A. DLA is mandating authentication marking of the microcircuits using an Applied DNA Sciences product for now based on a successful, extensive DLA Research and Development project using and testing the product and technology. Concurrent with mandating authentication marking using an Applied DNA Sciences product, DLA is requesting input concerning possible alternative sources of both DNA marking and alternative marking technologies through a Request of Information that was released on October 15, 2012.


 

Q. Who are Applied DNA Sciences’ authorized licensees that can supply the marking product?

 

A.  Information about any Applied DNA Sciences’ authorized licensee program should be obtained by contacting Applied DNA Sciences directly.

 

 

Cost

 

Q. Will the DNA marking requirement greatly increase semiconductor manufacturing costs?

 

A. DLA recognizes that implementing DNA marking will likely increase costs, and that the costs will be passed on to DLA during the procurement of the parts.  The costs are not expected to be significant. DLA accepts that the additional costs are the result of the additional security needed to protect our warfighters from counterfeits. 

 

Applied DNA Sciences is trying to reduce the cost of their technology. Applied DNA Sciences has shared pricing data with DLA headquarters, DLA Land & Maritime, and several microcircuit providers. Based on the pricing data the costs of their technology are decreasing.  We expect this trend to continue with greater adoption of the technology and other competitive factors.

 

DLA recognizes that implementing DNA marking might create additional logistical requirements for suppliers, which will most likely be passed on to DLA through increased costs for acquiring microcircuits with SigNature® DNA. 

 

 

Alternate solutions

 

Q. Why was Applied DNA Sciences named in the announcement? Is it unusual for DLA to single out a specific company?  

 

A. DLA selected Applied DNA Science marking technology (i.e. SigNature® DNA) to help mitigate counterfeits for microcircuits under the (FSC) 5962, after nearly two years of extensive research and development (R&D) on the Applied DNA Sciences’ solution.  Applied DNA Science is a solution that supports DLA’s immediate need to protect the warfighter from counterfeits.  DLA anticipates that other marking and identification technologies will be identified through its Request for Information on alternatives to DNA marking released October 15, 2012.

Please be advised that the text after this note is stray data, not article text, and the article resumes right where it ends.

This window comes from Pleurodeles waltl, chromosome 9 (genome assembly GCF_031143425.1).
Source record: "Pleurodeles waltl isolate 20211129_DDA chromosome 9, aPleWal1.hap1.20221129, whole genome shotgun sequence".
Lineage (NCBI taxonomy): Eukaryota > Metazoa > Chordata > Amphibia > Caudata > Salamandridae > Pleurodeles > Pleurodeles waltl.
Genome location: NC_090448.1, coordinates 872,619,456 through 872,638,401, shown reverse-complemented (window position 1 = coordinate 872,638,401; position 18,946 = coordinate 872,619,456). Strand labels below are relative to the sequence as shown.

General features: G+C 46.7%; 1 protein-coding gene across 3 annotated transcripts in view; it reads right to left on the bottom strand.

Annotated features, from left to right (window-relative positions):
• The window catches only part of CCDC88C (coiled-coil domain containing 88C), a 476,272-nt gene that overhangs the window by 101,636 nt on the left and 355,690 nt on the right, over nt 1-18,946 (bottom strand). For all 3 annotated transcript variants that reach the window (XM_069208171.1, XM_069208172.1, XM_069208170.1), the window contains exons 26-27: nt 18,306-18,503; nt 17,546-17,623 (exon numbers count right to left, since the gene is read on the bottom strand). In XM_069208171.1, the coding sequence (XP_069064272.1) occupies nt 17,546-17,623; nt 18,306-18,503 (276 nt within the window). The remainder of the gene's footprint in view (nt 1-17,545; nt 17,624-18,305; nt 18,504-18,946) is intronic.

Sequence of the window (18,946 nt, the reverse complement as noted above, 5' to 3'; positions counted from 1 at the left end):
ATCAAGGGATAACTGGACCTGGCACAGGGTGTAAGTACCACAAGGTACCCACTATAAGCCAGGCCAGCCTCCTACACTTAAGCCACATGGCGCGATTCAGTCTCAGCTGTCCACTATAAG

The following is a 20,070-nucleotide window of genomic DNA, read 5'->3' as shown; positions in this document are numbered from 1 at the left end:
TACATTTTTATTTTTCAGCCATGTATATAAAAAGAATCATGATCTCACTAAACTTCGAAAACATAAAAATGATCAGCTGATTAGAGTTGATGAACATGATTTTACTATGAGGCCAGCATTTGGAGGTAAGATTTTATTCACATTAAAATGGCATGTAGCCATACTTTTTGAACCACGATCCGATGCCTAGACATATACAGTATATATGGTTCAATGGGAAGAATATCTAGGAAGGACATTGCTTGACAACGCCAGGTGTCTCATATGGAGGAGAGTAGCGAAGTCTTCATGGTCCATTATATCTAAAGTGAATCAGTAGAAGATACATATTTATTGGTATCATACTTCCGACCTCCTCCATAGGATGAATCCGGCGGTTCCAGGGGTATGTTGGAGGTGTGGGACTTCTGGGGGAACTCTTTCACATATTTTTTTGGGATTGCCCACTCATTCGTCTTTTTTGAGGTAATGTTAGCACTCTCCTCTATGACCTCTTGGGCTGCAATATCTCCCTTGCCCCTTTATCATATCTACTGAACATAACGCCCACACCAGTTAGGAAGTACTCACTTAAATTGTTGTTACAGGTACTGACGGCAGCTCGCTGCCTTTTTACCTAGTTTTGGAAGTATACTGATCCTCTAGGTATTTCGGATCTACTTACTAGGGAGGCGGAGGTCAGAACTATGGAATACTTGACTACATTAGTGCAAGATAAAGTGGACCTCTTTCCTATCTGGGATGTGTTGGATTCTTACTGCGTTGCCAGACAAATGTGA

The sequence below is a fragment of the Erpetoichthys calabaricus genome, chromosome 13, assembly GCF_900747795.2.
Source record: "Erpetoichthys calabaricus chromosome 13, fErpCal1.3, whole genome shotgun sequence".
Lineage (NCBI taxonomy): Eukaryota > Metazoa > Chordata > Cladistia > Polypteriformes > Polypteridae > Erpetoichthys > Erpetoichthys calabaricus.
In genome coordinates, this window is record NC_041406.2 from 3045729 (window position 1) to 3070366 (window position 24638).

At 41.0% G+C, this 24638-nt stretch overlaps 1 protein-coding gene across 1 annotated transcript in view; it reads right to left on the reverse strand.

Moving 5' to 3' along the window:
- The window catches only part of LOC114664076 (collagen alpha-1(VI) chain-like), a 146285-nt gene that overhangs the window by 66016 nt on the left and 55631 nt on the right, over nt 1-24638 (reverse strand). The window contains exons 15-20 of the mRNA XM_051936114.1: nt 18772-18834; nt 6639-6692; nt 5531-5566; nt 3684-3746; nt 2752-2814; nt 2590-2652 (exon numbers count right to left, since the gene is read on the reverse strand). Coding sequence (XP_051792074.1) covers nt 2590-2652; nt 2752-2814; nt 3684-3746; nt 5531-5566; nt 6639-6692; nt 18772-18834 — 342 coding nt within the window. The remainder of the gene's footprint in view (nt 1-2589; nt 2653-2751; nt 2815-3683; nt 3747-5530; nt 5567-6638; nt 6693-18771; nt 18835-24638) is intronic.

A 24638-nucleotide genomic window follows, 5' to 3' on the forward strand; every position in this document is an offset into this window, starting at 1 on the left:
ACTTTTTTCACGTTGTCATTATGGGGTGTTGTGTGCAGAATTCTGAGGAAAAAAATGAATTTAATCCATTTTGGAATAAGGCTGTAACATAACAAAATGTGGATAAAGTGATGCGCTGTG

Q. Does DLA buy similar technology from other companies to curb the supply of counterfeit parts in the supply chain? If so, which? 

 

A. DLA is not buying Applied DNA Science’s technology.  But DLA is buying some Applied DNA Science’s services and equipment for DLA use.  DLA is open to other solutions and tools as we learn about them, but at this time DLA is not currently buying similar technology.  We also appreciate industry support for such anti-counterfeiting initiatives, including those associated with interdiction and law enforcement.  DLA agrees with those in industry who believe much needs doing in this arena.  Realistically, we recognize that there will never be enough resources to keep out counterfeits by enforcement alone.

 

DLA’s efforts to socialize the concept of authentication marking and encourage broader acceptance is a positive influence on the DOD supply chain participants’ risk management practices and solutions development.  DLA issued a Request for Information on October 15, 2012, for authentication marking using additional technological solutions. Responses to the Request for Information are due by November 15, 2012.  In the meantime we will continue to pursue the solution at hand. Delay in addressing the counterfeit threat is not a viable option. The sooner we begin to prevent and aggressively deter counterfeits, and the more difficult we make it for counterfeiters; the better we safeguard the men and women who serve our nation.  DLA looks forward to a productive collaboration with our industry partners, including representative groups such as the Semiconductor Industry Association, in identifying and employing the best weapons in this struggle against counterfeit electronics.